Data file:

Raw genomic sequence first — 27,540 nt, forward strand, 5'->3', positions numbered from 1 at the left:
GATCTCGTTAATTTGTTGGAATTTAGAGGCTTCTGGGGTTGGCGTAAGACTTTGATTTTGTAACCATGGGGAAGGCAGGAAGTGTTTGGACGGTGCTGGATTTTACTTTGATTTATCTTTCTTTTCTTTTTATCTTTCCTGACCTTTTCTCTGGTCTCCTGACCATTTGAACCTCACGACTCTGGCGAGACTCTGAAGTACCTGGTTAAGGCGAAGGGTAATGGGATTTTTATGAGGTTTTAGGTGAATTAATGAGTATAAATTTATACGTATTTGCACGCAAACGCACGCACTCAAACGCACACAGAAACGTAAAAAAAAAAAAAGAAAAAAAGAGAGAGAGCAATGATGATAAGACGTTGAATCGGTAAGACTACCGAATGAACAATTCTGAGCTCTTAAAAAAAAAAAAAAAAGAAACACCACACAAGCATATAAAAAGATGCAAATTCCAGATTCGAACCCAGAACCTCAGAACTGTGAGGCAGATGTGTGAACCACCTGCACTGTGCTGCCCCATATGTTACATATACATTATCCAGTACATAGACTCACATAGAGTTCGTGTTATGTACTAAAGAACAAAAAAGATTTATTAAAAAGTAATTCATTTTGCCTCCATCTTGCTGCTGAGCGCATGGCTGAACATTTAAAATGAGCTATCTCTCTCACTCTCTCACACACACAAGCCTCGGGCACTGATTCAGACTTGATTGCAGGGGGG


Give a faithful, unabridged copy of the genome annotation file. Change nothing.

Raw genomic sequence first — 27,540 nt, forward strand, 5'->3', positions numbered from 1 at the left:
GATCTCGTTAATTTGTTGGAATTTAGAGGCTTCTGGGGTTGGCGTAAGACTTTGATTTTGTAACCATGGGGAAGGCAGGAAGTGTTTGGACGGTGCTGGATTTTACTTTGATTTATCTTTCTTTTCTTTTTATCTTTCCTGACCTTTTCTCTGGTCTCCTGACCATTTGAACCTCACGACTCTGGCGAGACTCTGAAGTACCTGGTTAAGGCGAAGGGTAATGGGATTTTTATGAGGTTTTAGGTGAATTAATGAGTATAAATTTATACGTATTTGCACGCAAACGCACGCACTCAAACGCACACAGAAACGTAAAAAAAAAAAAAGAAAAAAAGAGAGAGAGCAATGATGATAAGACGTTGAATCGGTAAGACTACCGAATGAACAATTCTGAGCTCTTAAAAAAAAAAAAAAAAGAAACACCACACAAGCATATAAAAAGATGCAAATTCCAGATTCGAACCCAGAACCTCAGAACTGTGAGGCAGATGTGTGAACCACCTGCACTGTGCTGCCCCATATGTTACATATACATTATCCAGTACATAGACTCACATAGAGTTCGTGTTATGTACTAAAGAACAAAAAAGATTTATTAAAAAGTAATTCATTTTGCCTCCATCTTGCTGCTGAGCGCATGGCTGAACATTTAAAATGAGCTATCTCTCTCACTCTCTCACACACACAAGCCTCGGGCACTGATTCAGACTTGATTGCAGGGGGG